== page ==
The evolution of omnivory in heteropteran insects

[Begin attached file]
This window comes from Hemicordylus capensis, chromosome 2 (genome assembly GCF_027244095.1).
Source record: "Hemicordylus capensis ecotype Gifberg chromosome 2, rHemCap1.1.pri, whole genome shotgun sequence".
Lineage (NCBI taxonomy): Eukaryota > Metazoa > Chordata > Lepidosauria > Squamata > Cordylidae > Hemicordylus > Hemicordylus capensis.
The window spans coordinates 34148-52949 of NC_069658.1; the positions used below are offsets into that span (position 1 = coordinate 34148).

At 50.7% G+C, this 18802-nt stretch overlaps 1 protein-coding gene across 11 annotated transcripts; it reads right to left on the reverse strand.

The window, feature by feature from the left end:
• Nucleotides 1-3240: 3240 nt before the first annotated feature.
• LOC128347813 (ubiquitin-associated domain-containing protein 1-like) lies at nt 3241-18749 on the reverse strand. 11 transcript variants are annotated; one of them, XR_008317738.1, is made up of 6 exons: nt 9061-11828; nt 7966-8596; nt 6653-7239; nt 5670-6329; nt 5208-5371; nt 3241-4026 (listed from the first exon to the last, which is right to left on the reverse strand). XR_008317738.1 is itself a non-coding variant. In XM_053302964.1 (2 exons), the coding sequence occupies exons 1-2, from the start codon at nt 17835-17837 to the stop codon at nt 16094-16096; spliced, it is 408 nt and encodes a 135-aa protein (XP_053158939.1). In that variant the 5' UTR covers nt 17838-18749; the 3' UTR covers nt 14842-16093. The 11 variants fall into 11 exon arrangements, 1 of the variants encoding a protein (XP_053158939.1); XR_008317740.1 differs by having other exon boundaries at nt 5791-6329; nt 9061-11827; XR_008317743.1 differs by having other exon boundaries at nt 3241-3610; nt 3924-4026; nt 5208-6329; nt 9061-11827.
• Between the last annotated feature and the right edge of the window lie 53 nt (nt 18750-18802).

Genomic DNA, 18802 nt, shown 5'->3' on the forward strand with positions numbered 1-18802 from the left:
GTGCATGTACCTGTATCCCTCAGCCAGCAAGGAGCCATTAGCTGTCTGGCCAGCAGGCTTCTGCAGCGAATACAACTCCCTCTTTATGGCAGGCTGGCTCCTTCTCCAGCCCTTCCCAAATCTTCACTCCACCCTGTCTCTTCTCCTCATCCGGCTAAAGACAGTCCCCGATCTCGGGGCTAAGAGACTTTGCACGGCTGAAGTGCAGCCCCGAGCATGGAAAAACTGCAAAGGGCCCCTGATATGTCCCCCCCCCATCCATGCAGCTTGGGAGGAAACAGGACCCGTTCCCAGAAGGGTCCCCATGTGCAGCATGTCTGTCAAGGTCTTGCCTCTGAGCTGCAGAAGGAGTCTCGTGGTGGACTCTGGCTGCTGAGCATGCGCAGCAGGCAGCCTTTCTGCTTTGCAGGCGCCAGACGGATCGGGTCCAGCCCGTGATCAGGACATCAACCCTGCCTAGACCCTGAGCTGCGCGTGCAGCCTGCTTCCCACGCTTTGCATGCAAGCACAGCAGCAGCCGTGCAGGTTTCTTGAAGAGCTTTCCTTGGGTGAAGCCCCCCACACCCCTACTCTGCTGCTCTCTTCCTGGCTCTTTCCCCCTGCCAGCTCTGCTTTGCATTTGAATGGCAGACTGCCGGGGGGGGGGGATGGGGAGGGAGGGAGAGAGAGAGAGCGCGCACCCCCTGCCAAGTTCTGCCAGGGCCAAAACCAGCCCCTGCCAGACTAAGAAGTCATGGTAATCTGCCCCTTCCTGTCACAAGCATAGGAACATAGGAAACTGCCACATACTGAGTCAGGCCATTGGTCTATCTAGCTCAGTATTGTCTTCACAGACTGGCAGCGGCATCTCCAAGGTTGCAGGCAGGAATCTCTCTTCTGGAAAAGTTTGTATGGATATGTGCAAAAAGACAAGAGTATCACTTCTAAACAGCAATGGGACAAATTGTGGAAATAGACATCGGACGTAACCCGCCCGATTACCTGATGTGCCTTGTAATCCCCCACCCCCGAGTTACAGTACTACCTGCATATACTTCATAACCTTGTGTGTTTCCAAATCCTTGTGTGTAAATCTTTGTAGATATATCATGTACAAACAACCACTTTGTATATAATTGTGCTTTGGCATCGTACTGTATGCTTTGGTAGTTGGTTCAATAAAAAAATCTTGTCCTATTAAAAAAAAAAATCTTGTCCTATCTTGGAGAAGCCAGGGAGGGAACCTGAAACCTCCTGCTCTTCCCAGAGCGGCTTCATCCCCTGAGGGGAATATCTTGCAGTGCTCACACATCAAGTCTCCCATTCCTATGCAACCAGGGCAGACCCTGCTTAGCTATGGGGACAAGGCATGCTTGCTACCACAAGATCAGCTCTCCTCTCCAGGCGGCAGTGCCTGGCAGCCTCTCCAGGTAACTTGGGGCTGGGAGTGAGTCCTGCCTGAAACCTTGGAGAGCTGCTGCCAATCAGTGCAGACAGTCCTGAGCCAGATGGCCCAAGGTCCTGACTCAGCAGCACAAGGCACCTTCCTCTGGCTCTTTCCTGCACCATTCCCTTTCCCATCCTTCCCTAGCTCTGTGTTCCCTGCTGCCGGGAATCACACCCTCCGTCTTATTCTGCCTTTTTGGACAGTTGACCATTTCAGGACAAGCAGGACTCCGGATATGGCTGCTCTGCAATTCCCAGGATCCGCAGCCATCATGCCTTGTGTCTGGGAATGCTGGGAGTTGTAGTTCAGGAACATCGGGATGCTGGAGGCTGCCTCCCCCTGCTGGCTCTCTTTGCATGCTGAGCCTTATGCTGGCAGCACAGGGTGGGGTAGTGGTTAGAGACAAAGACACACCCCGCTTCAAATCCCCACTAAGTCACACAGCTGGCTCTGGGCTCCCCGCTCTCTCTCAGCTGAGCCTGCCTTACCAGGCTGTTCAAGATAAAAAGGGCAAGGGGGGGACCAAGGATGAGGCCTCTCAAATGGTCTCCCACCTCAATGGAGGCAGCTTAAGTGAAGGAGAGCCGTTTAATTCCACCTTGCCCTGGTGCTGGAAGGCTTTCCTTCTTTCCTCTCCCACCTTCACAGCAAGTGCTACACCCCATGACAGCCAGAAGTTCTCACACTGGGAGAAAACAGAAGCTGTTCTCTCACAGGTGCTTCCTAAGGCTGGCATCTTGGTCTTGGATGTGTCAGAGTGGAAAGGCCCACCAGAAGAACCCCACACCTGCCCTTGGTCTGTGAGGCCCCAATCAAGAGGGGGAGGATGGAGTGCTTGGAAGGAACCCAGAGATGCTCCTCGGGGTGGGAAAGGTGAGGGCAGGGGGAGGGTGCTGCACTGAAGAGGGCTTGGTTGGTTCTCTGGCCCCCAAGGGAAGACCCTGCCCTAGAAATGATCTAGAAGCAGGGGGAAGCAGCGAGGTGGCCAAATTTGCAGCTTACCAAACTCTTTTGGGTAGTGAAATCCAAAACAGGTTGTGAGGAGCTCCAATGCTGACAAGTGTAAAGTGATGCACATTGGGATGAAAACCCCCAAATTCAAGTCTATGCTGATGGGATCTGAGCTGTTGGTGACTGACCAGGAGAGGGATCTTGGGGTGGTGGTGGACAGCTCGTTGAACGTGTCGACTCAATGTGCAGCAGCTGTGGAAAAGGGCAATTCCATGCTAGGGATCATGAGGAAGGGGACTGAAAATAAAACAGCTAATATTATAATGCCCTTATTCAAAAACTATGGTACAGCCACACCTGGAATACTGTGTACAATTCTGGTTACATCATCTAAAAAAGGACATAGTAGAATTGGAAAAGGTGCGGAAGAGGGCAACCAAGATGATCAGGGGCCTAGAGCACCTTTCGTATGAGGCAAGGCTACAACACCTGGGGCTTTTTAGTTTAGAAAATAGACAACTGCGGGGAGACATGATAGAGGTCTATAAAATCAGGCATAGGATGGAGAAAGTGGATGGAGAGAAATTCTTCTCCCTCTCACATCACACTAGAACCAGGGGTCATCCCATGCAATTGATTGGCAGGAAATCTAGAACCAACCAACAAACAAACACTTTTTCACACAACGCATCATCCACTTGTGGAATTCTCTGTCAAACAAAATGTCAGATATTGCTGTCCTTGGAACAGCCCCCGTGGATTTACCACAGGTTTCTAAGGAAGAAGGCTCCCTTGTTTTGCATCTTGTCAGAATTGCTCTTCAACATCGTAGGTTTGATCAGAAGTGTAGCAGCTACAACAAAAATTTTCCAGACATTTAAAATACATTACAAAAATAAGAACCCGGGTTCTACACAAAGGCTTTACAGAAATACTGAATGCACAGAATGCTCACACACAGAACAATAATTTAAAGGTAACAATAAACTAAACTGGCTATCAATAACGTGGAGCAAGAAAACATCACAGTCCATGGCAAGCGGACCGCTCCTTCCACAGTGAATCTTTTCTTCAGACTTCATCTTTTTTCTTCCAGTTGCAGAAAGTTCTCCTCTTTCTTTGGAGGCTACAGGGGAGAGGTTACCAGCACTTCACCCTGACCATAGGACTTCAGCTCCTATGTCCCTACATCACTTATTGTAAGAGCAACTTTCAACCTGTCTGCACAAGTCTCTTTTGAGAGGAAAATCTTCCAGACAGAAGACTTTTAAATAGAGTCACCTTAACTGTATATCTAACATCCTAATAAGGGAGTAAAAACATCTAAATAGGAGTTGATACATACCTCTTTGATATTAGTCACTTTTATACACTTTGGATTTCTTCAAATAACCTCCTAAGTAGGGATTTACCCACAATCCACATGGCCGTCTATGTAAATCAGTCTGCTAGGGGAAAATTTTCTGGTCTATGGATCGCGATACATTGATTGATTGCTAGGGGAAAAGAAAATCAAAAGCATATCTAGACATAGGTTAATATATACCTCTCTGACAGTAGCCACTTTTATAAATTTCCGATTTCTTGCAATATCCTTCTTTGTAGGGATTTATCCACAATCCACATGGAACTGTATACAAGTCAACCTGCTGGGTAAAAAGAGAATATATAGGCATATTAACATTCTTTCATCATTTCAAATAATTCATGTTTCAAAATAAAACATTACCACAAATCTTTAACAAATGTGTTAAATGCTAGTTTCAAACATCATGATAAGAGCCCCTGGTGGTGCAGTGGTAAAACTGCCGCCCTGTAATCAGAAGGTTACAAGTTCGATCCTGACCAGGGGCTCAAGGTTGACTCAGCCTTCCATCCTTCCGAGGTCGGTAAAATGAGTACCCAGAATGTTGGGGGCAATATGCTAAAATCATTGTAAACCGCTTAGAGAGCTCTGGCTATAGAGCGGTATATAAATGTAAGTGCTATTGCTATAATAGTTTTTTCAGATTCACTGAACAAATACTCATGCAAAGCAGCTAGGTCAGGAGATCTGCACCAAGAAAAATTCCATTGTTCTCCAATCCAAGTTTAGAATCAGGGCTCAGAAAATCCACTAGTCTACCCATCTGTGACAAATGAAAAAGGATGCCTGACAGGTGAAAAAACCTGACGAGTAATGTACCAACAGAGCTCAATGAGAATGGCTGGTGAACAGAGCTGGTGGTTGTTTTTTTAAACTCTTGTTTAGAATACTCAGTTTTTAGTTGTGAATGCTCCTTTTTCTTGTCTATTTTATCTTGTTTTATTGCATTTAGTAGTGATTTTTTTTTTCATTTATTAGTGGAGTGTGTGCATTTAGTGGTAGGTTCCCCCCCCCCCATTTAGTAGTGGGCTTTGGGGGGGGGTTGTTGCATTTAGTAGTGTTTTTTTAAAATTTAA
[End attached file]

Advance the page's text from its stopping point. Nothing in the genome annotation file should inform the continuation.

Although omnivory is common and widespread across many animal taxa, the evolutionary origin of omnivory, the selective forces that promote or constrain omnivory, and the morphological, physiological, and behavioral hurdles that animals have to overcome to become omnivores have not been studied. The goal of this paper is to stimulate the development of ideas concerning the evolution of omnivory. We focus on the terrestrial lineages of the insect order Heteroptera and use published life history data and recent phylogenies to test two hypotheses concerning the evolutionary origin of feeding on both plants and prey: (1) that the propensity to feed on seeds and pollen is correlated with the evolution of omnivory, and (2) that broad host range (polyphagy) is correlated with the evolution of omnivory. In order to test these hypotheses, we mapped the plant part consumed and host plant range of insect species in two heteropteran suborders onto their respective phylogenies and used phylogenetically independent contrasts to test for correlations of these traits with omnivory. We found evidence that seed and pollen feeding and broad host ranges are correlated with the evolution of omnivory within both ancestrally herbivorous and ancestrally predaceous lineages of terrestrial heteropterans.